Today’s post is a continuation of my “Lessons From the Trail” series about my time on the Appalachian Trail…
From July 25-31, 2000 I was hiking the section of the Appalachian Trail that runs through northern New Hampshire. Specifically we spent most of the time hiking up and down the White Mountain range. The Whites are a series of granite mountains, most of which are bald on the top because the treeline drops off a few hundred feet from the peak. If you have never hiked on granite slabs it can get really tricky when they are wet.
In my journal entry for July 25 I was off on an early morning start to get to the Post Office before it closed at 10am. Most of my food, updates from home and sometimes a special treat were waiting for me at the Post Office. The various POs along the trail would hold mail for hikers if it was sent to “General Delivery.” I walked in with my drivers license and they would hand me any mail that was on hold. Usually there was a box from home with my next delivery of food and a note. Sometimes there were cards from friends back home who knew my schedule. Getting mail was always a highlight of the week.
After two rough days of trying to navigate the slick granite slopes of the White Mountains with a full pack I decided to ‘slack pack’ with Almanac and Profile. There is a place in Gorham, NH called Hikers Paradise that accommodates thru-hikers and will drop them in various places throughout the White Mountains to do day hikes. Bruce was the driver and he had an amazing knowledge of the mountains and the trails. I wished his car had a little more leg room because the long rides would become excruciating to hiker legs.
From our headquarters in Gorham, NH we hit every mile of the Appalachian Trail that went through the White Mountains. Most of our days were 15-18 miles which were HUGE days through the steep and slick terrain. More than once I fell on the granite. One day in particular I fell on a slick rock face and slid 15 feet towards a cliff. I was grabbing onto everything I could to make sure I stopped before I went over the edge. Obviously I was able to stop…or I wouldn’t be writing this post today. I still have a scar on my left hand from that fall. My hand bled for the next few hours, covering my shorts in blood, and we convinced more than one day hiker that I had been attacked by a mountain lion 😀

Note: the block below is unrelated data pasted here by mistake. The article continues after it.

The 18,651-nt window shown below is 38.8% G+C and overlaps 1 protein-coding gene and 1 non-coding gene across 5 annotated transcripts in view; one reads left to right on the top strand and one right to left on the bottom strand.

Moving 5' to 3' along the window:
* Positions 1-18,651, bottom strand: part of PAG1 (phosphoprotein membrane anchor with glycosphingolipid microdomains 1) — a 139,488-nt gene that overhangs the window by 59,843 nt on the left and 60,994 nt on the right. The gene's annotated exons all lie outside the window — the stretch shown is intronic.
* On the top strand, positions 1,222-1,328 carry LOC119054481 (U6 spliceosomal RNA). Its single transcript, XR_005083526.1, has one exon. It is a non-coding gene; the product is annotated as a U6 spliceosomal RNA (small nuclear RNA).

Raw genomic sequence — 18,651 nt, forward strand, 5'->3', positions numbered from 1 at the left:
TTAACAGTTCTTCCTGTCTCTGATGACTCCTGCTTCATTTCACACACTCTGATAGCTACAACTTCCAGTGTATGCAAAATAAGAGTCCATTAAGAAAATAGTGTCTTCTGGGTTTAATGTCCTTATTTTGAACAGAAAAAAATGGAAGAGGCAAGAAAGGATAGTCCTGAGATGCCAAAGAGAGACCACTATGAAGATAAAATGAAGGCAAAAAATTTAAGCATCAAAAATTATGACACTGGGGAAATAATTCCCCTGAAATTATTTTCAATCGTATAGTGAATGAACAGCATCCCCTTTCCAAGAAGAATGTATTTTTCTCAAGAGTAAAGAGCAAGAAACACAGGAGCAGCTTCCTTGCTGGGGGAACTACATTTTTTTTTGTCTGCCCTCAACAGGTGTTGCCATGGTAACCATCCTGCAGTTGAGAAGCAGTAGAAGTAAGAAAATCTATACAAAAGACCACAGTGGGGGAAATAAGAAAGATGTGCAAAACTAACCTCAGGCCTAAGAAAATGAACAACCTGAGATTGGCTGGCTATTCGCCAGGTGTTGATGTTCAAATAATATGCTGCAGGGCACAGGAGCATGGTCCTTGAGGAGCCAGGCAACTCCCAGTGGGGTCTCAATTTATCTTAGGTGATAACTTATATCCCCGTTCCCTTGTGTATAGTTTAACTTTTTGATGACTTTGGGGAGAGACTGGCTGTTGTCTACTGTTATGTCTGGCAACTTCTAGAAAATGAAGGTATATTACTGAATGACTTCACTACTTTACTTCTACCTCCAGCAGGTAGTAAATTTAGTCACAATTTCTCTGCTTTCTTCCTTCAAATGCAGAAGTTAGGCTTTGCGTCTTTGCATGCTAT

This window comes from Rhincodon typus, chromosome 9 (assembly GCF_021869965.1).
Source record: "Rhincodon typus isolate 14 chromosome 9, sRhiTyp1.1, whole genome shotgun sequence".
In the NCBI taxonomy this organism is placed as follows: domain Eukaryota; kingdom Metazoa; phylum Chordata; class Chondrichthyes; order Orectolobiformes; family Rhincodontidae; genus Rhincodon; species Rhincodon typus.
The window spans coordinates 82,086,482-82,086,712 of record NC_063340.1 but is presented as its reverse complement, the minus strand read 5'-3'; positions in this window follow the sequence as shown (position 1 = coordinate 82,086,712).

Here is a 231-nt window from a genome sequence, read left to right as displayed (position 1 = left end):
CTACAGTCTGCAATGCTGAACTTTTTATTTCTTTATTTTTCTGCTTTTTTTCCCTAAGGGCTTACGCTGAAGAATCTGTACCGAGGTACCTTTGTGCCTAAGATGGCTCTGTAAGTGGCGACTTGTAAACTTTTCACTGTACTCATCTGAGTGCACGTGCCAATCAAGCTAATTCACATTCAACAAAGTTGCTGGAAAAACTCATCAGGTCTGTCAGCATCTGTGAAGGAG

The Appalachian Trail goes right over the top of Mount Washington which stands at 6,288ft. That may not seem very tall in comparison to the 14,000ft peaks in CO but it is plenty tall when you are starting at near sea level. Mt. Washington is home to some of the worst weather in the world. The summit held the wind speed record for years and years. There is an observatory on the top of the mountain that is staffed year round.
It was a foggy, wet day when we were on the top of Mount Washington. We began our descent down the slick rocks. All of the granite was amazingly slick. When we got into the trees all the foliage was covered in water. We called tighter sections of the trail a ‘car wash’ because the folliage felt like the scrubbers in an automated car wash as we walked through them. We were very clean at the end of the day but completely soaked. The next day we back tracked and caught the section of trail that climbs up Mount Washington. We were thankful for the advice from Bruce on how to efficiently make it through the challenges in the White Mountains.
Some die-hard hiking enthusiasts will say that we cheated when we slack packed the White Mountains. I was raised to work smarter not harder. Our bodies were beaten by that point in the hike and trying to hike with a full pack through the White Mountains might have ended our journey when we were so close to the end. There are a lot of opportunities in life to save ourselves some undue stress and trouble, but are we willing to take them?
Slack packing was a fun and memorable part of my journey. If we hadn’t gone into Gorham we wouldn’t have met Bruce and learned a lot of the history and tales from the White Mountains. There were a lot of things we simply would have missed if we had plowed through this section of the trail. The same is true of life. If we are constantly plowing through life to get to the next big moment we will miss so much along the way. (By the way, Michael Nichols wrote an excellent post about this very topic today. His post was based on Jeff Goins new book “The In-Between.”)
Keep your heads up friends and your eyes open. The adventure is in the journey.